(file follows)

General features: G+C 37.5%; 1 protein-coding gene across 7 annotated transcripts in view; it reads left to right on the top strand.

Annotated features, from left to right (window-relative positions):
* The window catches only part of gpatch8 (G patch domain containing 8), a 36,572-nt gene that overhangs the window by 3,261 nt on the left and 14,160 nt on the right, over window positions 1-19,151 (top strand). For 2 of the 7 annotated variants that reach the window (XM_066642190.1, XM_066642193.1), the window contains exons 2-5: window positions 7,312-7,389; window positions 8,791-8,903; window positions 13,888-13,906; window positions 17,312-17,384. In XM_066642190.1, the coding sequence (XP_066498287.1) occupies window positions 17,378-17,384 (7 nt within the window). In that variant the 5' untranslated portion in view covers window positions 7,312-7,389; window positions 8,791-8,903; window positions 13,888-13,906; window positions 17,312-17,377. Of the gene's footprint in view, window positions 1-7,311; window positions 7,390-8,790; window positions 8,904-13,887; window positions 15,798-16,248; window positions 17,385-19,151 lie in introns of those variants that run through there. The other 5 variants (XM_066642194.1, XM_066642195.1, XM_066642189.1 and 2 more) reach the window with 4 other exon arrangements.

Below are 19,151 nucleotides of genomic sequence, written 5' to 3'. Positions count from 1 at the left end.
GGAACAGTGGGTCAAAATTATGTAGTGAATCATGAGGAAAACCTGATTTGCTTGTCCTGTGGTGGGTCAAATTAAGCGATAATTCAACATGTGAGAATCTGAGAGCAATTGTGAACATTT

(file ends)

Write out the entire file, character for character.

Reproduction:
General features: G+C 37.5%; 1 protein-coding gene across 7 annotated transcripts in view; it reads left to right on the top strand.

Annotated features, from left to right (window-relative positions):
* The window catches only part of gpatch8 (G patch domain containing 8), a 36,572-nt gene that overhangs the window by 3,261 nt on the left and 14,160 nt on the right, over window positions 1-19,151 (top strand). For 2 of the 7 annotated variants that reach the window (XM_066642190.1, XM_066642193.1), the window contains exons 2-5: window positions 7,312-7,389; window positions 8,791-8,903; window positions 13,888-13,906; window positions 17,312-17,384. In XM_066642190.1, the coding sequence (XP_066498287.1) occupies window positions 17,378-17,384 (7 nt within the window). In that variant the 5' untranslated portion in view covers window positions 7,312-7,389; window positions 8,791-8,903; window positions 13,888-13,906; window positions 17,312-17,377. Of the gene's footprint in view, window positions 1-7,311; window positions 7,390-8,790; window positions 8,904-13,887; window positions 15,798-16,248; window positions 17,385-19,151 lie in introns of those variants that run through there. The other 5 variants (XM_066642194.1, XM_066642195.1, XM_066642189.1 and 2 more) reach the window with 4 other exon arrangements.

Below are 19,151 nucleotides of genomic sequence, written 5' to 3'. Positions count from 1 at the left end.
GGAACAGTGGGTCAAAATTATGTAGTGAATCATGAGGAAAACCTGATTTGCTTGTCCTGTGGTGGGTCAAATTAAGCGATAATTCAACATGTGAGAATCTGAGAGCAATTGTGAACATTT